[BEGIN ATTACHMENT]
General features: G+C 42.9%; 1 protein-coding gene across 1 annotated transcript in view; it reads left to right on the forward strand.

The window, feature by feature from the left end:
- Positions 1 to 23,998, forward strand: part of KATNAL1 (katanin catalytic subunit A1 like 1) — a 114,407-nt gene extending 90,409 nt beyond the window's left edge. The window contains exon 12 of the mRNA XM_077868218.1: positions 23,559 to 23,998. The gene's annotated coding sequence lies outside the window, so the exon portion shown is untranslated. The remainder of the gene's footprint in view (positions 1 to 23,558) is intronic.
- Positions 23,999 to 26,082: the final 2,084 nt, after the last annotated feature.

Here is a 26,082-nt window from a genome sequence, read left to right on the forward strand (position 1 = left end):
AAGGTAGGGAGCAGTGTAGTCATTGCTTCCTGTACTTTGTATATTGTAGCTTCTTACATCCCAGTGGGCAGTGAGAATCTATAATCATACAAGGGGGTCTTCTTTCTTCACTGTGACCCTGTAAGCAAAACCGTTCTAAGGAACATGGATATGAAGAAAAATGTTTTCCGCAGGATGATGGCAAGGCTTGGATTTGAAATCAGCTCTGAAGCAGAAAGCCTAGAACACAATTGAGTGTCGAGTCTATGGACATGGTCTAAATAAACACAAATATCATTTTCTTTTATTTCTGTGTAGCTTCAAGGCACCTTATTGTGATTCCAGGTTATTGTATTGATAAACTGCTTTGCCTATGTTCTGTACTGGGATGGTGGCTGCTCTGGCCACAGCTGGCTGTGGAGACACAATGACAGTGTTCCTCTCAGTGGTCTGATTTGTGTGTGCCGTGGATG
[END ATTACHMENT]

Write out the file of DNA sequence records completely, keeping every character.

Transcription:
General features: G+C 42.9%; 1 protein-coding gene across 1 annotated transcript in view; it reads left to right on the forward strand.

The window, feature by feature from the left end:
- Positions 1 to 23,998, forward strand: part of KATNAL1 (katanin catalytic subunit A1 like 1) — a 114,407-nt gene extending 90,409 nt beyond the window's left edge. The window contains exon 12 of the mRNA XM_077868218.1: positions 23,559 to 23,998. The gene's annotated coding sequence lies outside the window, so the exon portion shown is untranslated. The remainder of the gene's footprint in view (positions 1 to 23,558) is intronic.
- Positions 23,999 to 26,082: the final 2,084 nt, after the last annotated feature.

Here is a 26,082-nt window from a genome sequence, read left to right on the forward strand (position 1 = left end):
AAGGTAGGGAGCAGTGTAGTCATTGCTTCCTGTACTTTGTATATTGTAGCTTCTTACATCCCAGTGGGCAGTGAGAATCTATAATCATACAAGGGGGTCTTCTTTCTTCACTGTGACCCTGTAAGCAAAACCGTTCTAAGGAACATGGATATGAAGAAAAATGTTTTCCGCAGGATGATGGCAAGGCTTGGATTTGAAATCAGCTCTGAAGCAGAAAGCCTAGAACACAATTGAGTGTCGAGTCTATGGACATGGTCTAAATAAACACAAATATCATTTTCTTTTATTTCTGTGTAGCTTCAAGGCACCTTATTGTGATTCCAGGTTATTGTATTGATAAACTGCTTTGCCTATGTTCTGTACTGGGATGGTGGCTGCTCTGGCCACAGCTGGCTGTGGAGACACAATGACAGTGTTCCTCTCAGTGGTCTGATTTGTGTGTGCCGTGGATG